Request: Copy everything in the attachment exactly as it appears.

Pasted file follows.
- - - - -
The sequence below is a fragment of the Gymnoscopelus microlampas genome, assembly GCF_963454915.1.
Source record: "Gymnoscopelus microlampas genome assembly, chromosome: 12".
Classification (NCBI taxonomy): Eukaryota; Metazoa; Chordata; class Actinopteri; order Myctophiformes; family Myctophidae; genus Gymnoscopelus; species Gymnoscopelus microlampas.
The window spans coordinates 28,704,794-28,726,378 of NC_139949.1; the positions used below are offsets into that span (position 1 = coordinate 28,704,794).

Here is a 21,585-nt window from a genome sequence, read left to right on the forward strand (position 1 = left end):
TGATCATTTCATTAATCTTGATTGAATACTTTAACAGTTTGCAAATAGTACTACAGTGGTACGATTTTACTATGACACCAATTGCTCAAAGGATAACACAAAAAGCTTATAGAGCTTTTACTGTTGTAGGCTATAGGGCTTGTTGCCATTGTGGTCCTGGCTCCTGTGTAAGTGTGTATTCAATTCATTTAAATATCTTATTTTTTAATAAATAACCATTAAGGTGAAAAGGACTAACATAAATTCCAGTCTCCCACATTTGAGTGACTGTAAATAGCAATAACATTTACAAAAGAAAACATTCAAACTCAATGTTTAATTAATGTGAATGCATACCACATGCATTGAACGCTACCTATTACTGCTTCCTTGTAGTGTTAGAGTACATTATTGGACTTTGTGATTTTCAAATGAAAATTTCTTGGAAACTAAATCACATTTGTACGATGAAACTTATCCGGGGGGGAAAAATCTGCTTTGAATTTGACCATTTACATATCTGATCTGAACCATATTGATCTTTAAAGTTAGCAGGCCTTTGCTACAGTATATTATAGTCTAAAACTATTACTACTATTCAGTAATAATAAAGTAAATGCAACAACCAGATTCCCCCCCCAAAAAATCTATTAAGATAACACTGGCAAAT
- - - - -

The sequence below is a fragment of the Gymnoscopelus microlampas genome, assembly GCF_963454915.1.
Source record: "Gymnoscopelus microlampas genome assembly, chromosome: 12".
Classification (NCBI taxonomy): Eukaryota; Metazoa; Chordata; class Actinopteri; order Myctophiformes; family Myctophidae; genus Gymnoscopelus; species Gymnoscopelus microlampas.
The window spans coordinates 28,704,794-28,726,378 of NC_139949.1; the positions used below are offsets into that span (position 1 = coordinate 28,704,794).

Here is a 21,585-nt window from a genome sequence, read left to right on the forward strand (position 1 = left end):
TGATCATTTCATTAATCTTGATTGAATACTTTAACAGTTTGCAAATAGTACTACAGTGGTACGATTTTACTATGACACCAATTGCTCAAAGGATAACACAAAAAGCTTATAGAGCTTTTACTGTTGTAGGCTATAGGGCTTGTTGCCATTGTGGTCCTGGCTCCTGTGTAAGTGTGTATTCAATTCATTTAAATATCTTATTTTTTAATAAATAACCATTAAGGTGAAAAGGACTAACATAAATTCCAGTCTCCCACATTTGAGTGACTGTAAATAGCAATAACATTTACAAAAGAAAACATTCAAACTCAATGTTTAATTAATGTGAATGCATACCACATGCATTGAACGCTACCTATTACTGCTTCCTTGTAGTGTTAGAGTACATTATTGGACTTTGTGATTTTCAAATGAAAATTTCTTGGAAACTAAATCACATTTGTACGATGAAACTTATCCGGGGGGGAAAAATCTGCTTTGAATTTGACCATTTACATATCTGATCTGAACCATATTGATCTTTAAAGTTAGCAGGCCTTTGCTACAGTATATTATAGTCTAAAACTATTACTACTATTCAGTAATAATAAAGTAAATGCAACAACCAGATTCCCCCCCCAAAAAATCTATTAAGATAACACTGGCAAAT